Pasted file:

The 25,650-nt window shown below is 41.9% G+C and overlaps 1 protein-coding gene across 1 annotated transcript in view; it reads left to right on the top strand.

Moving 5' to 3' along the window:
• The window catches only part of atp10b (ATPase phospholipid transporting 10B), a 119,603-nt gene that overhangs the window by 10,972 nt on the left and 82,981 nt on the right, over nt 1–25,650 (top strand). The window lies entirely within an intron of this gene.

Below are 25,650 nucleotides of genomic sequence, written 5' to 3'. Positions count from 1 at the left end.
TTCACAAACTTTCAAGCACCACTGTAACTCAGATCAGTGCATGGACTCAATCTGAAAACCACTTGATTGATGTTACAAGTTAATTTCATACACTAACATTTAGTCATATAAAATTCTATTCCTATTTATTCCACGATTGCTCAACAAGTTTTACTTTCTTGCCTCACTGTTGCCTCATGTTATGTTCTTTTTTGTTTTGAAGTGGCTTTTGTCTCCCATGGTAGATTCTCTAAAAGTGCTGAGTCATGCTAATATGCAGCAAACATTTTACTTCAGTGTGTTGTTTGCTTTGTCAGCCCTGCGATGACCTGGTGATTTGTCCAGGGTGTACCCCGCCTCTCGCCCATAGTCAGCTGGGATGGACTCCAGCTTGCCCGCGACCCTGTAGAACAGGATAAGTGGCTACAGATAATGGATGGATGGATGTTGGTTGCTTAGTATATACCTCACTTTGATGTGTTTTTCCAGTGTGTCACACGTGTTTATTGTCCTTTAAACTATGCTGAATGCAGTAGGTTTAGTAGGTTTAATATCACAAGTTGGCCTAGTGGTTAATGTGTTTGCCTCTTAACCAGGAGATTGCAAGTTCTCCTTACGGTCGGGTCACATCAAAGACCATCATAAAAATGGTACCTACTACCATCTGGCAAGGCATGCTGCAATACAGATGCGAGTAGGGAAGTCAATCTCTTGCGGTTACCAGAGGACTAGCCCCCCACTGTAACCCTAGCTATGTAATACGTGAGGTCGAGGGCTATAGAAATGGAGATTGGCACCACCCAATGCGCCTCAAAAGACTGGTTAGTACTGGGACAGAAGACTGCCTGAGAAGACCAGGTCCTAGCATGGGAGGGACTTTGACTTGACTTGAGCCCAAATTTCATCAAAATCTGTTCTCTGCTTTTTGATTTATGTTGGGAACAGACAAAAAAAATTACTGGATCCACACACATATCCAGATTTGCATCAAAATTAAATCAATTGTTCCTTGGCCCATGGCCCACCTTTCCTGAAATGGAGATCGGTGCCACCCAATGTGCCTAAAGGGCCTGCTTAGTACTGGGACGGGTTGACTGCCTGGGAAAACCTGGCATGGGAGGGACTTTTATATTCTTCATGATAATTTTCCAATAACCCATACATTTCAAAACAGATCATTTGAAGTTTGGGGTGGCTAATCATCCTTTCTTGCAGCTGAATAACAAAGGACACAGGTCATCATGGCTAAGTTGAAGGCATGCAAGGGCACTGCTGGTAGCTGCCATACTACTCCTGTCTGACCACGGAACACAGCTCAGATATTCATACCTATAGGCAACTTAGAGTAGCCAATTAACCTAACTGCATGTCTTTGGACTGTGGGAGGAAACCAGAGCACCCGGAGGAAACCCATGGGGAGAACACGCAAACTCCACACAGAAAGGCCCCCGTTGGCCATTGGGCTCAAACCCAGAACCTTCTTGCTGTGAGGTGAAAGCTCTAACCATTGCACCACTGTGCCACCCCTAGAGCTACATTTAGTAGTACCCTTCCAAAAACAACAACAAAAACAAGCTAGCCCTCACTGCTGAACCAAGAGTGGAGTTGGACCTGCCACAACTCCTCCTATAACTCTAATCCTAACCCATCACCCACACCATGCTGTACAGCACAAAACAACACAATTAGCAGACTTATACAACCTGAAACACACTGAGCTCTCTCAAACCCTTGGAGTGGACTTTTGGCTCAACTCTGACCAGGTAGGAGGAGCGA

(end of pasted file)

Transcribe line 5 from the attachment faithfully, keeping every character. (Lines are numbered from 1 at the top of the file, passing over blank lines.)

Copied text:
TTCACAAACTTTCAAGCACCACTGTAACTCAGATCAGTGCATGGACTCAATCTGAAAACCACTTGATTGATGTTACAAGTTAATTTCATACACTAACATTTAGTCATATAAAATTCTATTCCTATTTATTCCACGATTGCTCAACAAGTTTTACTTTCTTGCCTCACTGTTGCCTCATGTTATGTTCTTTTTTGTTTTGAAGTGGCTTTTGTCTCCCATGGTAGATTCTCTAAAAGTGCTGAGTCATGCTAATATGCAGCAAACATTTTACTTCAGTGTGTTGTTTGCTTTGTCAGCCCTGCGATGACCTGGTGATTTGTCCAGGGTGTACCCCGCCTCTCGCCCATAGTCAGCTGGGATGGACTCCAGCTTGCCCGCGACCCTGTAGAACAGGATAAGTGGCTACAGATAATGGATGGATGGATGTTGGTTGCTTAGTATATACCTCACTTTGATGTGTTTTTCCAGTGTGTCACACGTGTTTATTGTCCTTTAAACTATGCTGAATGCAGTAGGTTTAGTAGGTTTAATATCACAAGTTGGCCTAGTGGTTAATGTGTTTGCCTCTTAACCAGGAGATTGCAAGTTCTCCTTACGGTCGGGTCACATCAAAGACCATCATAAAAATGGTACCTACTACCATCTGGCAAGGCATGCTGCAATACAGATGCGAGTAGGGAAGTCAATCTCTTGCGGTTACCAGAGGACTAGCCCCCCACTGTAACCCTAGCTATGTAATACGTGAGGTCGAGGGCTATAGAAATGGAGATTGGCACCACCCAATGCGCCTCAAAAGACTGGTTAGTACTGGGACAGAAGACTGCCTGAGAAGACCAGGTCCTAGCATGGGAGGGACTTTGACTTGACTTGAGCCCAAATTTCATCAAAATCTGTTCTCTGCTTTTTGATTTATGTTGGGAACAGACAAAAAAAATTACTGGATCCACACACATATCCAGATTTGCATCAAAATTAAATCAATTGTTCCTTGGCCCATGGCCCACCTTTCCTGAAATGGAGATCGGTGCCACCCAATGTGCCTAAAGGGCCTGCTTAGTACTGGGACGGGTTGACTGCCTGGGAAAACCTGGCATGGGAGGGACTTTTATATTCTTCATGATAATTTTCCAATAACCCATACATTTCAAAACAGATCATTTGAAGTTTGGGGTGGCTAATCATCCTTTCTTGCAGCTGAATAACAAAGGACACAGGTCATCATGGCTAAGTTGAAGGCATGCAAGGGCACTGCTGGTAGCTGCCATACTACTCCTGTCTGACCACGGAACACAGCTCAGATATTCATACCTATAGGCAACTTAGAGTAGCCAATTAACCTAACTGCATGTCTTTGGACTGTGGGAGGAAACCAGAGCACCCGGAGGAAACCCATGGGGAGAACACGCAAACTCCACACAGAAAGGCCCCCGTTGGCCATTGGGCTCAAACCCAGAACCTTCTTGCTGTGAGGTGAAAGCTCTAACCATTGCACCACTGTGCCACCCCTAGAGCTACATTTAGTAGTACCCTTCCAAAAACAACAACAAAAACAAGCTAGCCCTCACTGCTGAACCAAGAGTGGAGTTGGACCTGCCACAACTCCTCCTATAACTCTAATCCTAACCCATCACCCACACCATGCTGTACAGCACAAAACAACACAATTAGCAGACTTATACAACCTGAAACACACTGAGCTCTCTCAAACCCTTGGAGTGGACTTTTGGCTCAACTCTGACCAGGTAGGAGGAGCGA